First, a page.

AVR LCD Namebadge Using ATtiny2313

So, you’re going to a conference/meetup/nerdfest and you want to do something that sets you apart from normal people.  An LCD namebadge powered by an ATtiny2313 is a great way to do that.  This is a general purpose LCD display unit powered by a 9V battery and a simple voltage regulator circuit (the same 7805 circuit you see absolutely everywhere).  It’s no-frills, but it can be etched, drilled and soldered in 1-3 hours by an experienced hobbyist, and 3-6 by a beginner/intermediate one.  It all depends on how many issues you encounter along the way, and how well-equipped you are to fix them.
I found this great instructable that shows how to breadboard this same circuit, and this is based on it.
This is my first project that I’ve taken from breadboard to schematic to protoboard to functioning PCB, so I’m going to try and document some of the pain I went through along the way, as well as some things that helped, in hopes that your first end-to-end electronics design is a little easier.


Step 1: Supplies



  • Decently-sized Breadboard (I used an 840-hole)
  • Breadboard hookup wires (I prefer stiff hookups for on-board work and longer flexible ones for ISP hookup and long runs)
  • Multimeter with conductivity testing mode (beep!) and DC voltage mode
  • Soldering iron – I have a 50-watt that I love.
  • An etching vessel – see PCB etching instructables.
  • A drill and PCB drill bits (I used sizes 65 and 75).  A mini drill press helps too.
  • A hot glue gun (optional, but barely – the wire broke twice on me with very little force applied)
  • An AVR ISP programmer (I built a USBTinyISP)
  • Helping hands (optional)


  • An ATtiny2313 (or 2313A, which is what I used – functionally equivalent)
  • An HD44780 LCD with a single row of pins
  • A 20-pin DIP socket
  • A 7805 Voltage Regulator (you can definitely get away with a low-amperage one too, I just had these laying around)
  • A 100uF capacitor
  • A 10uF capacitor
  • A 330-ohm resistor
  • A 10K-ohm resistor
  • A 1N4004 diode (other diodes will probably work fine too – make sure to read the datasheet though)
  • A 5K linear potentiometer (or between a 1.5K and 2.5K resistor if you don’t care about contrast adjustment – YMMV)
  • A 9V wired connector – preferably one that doesn’t suck (I have suck ones.)
  • Breakable male header strip – you’ll need 16 pins, but these usually come as 40-pin strips.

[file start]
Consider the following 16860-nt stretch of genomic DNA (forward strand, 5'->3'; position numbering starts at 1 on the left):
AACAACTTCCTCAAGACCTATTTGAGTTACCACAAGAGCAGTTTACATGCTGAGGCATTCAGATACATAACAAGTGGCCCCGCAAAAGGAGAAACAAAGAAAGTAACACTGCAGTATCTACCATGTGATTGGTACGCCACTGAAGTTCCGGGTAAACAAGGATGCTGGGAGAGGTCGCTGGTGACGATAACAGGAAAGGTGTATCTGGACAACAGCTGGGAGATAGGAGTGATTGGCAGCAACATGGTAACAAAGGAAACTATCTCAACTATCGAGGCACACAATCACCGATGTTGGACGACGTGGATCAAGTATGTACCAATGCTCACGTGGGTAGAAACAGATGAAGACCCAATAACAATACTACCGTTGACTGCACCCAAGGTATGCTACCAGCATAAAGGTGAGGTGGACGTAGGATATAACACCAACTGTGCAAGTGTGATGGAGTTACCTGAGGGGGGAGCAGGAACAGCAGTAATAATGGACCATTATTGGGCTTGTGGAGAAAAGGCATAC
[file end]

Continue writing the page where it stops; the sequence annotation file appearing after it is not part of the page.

• Etchant – again, see etching instructables
  • Solder, preferably very thin stuff.  I’m using .015 diameter.
  • PCB, single sided, whatever color you see fit.
  • Hot glue sticks –

Step 2: The schematic

I’ve attached the eagle schematic.  Feel free to let me know your opinions about it in the comments – I’m very new to eagle, so I know it could be better.  Study it enough to know what’s up.

Step 3: Breadboard It

You are welcome to jump ahead right to making the PCB and diving in, but I recommend breadboarding it beforehand so you know what you’re getting into.  I’ve attached a picture of what my breadboarding ended up looking like.  See this instructable for intimate breadboarding details.

Step 4: Programming

Once you have it all hooked up, use git to grab the source code.  Here’s the LCD library I wrote that you’ll need to compile against:

git clone git://github.com/hank/lcdiesel.git

You can view the source code for this project here:
I’ve made some tarballs for your convenience, but getting the latest version of the code is preferable.  There’s no good way to do this from github at the moment – it’s in my huge repository of junk that I don’t recommend you clone (it’s big..).
All this code is written in C, a real programming language.  Sorry, Arduino folks.  I encourage you to learn AVR programming if you want to complete this project – it’s completely worth it.  The Arduino is great for getting excited about microcontroller development boards, but there’s nothing better than ordering a chip from Digikey for a dollar and being able to do just as much with it as with a $40 Arduino. </rant>
You’re going to need avr-gcc, avr-objcopy, and avrdude.  I’ll leave that up to you to figure out.  Make sure to set your fuses up without CLOCKDIV8 and at 8Mhz.  I used my favorite fuse calculator to generate the following settings line:

avrdude -c usbtiny -p t2313 -U lfuse:w:0xe4:m -U hfuse:w:0xdf:m -U efuse:w:0xff:m

If you’re going to get into AVR programming, learn about the fuse calculator – take it for a spin!
For more details, click: AVR LCD Namebadge Using ATtiny2313

About The Author

Ibrar Ayyub

I am an experienced technical writer holding a Master's degree in computer science from BZU Multan, Pakistan University. With a background spanning various industries, particularly in home automation and engineering, I have honed my skills in crafting clear and concise content. Proficient in leveraging infographics and diagrams, I strive to simplify complex concepts for readers. My strength lies in thorough research and presenting information in a structured and logical format.

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